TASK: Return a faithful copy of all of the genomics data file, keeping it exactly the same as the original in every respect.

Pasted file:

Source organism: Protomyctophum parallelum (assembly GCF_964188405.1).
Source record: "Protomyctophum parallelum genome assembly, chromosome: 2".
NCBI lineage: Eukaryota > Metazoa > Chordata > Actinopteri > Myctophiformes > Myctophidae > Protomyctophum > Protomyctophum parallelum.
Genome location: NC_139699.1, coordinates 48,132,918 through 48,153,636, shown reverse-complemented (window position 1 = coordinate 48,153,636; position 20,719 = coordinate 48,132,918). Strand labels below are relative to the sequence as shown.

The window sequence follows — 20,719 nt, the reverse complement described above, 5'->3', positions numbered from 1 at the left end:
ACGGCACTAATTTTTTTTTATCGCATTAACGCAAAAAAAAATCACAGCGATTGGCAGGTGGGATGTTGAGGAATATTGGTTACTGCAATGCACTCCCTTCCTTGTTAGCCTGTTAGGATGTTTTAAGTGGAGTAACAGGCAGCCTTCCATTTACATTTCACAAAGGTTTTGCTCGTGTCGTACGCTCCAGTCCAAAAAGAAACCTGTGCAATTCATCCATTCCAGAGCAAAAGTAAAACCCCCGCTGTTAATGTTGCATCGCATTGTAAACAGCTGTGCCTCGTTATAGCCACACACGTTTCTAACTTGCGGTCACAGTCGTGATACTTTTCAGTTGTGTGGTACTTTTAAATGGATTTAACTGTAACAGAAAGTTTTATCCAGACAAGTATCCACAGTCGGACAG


Source organism: Protomyctophum parallelum (assembly GCF_964188405.1).
Source record: "Protomyctophum parallelum genome assembly, chromosome: 2".
NCBI lineage: Eukaryota > Metazoa > Chordata > Actinopteri > Myctophiformes > Myctophidae > Protomyctophum > Protomyctophum parallelum.
Genome location: NC_139699.1, coordinates 48,132,918 through 48,153,636, shown reverse-complemented (window position 1 = coordinate 48,153,636; position 20,719 = coordinate 48,132,918). Strand labels below are relative to the sequence as shown.

The window sequence follows — 20,719 nt, the reverse complement described above, 5'->3', positions numbered from 1 at the left end:
ACGGCACTAATTTTTTTTTATCGCATTAACGCAAAAAAAAATCACAGCGATTGGCAGGTGGGATGTTGAGGAATATTGGTTACTGCAATGCACTCCCTTCCTTGTTAGCCTGTTAGGATGTTTTAAGTGGAGTAACAGGCAGCCTTCCATTTACATTTCACAAAGGTTTTGCTCGTGTCGTACGCTCCAGTCCAAAAAGAAACCTGTGCAATTCATCCATTCCAGAGCAAAAGTAAAACCCCCGCTGTTAATGTTGCATCGCATTGTAAACAGCTGTGCCTCGTTATAGCCACACACGTTTCTAACTTGCGGTCACAGTCGTGATACTTTTCAGTTGTGTGGTACTTTTAAATGGATTTAACTGTAACAGAAAGTTTTATCCAGACAAGTATCCACAGTCGGACAG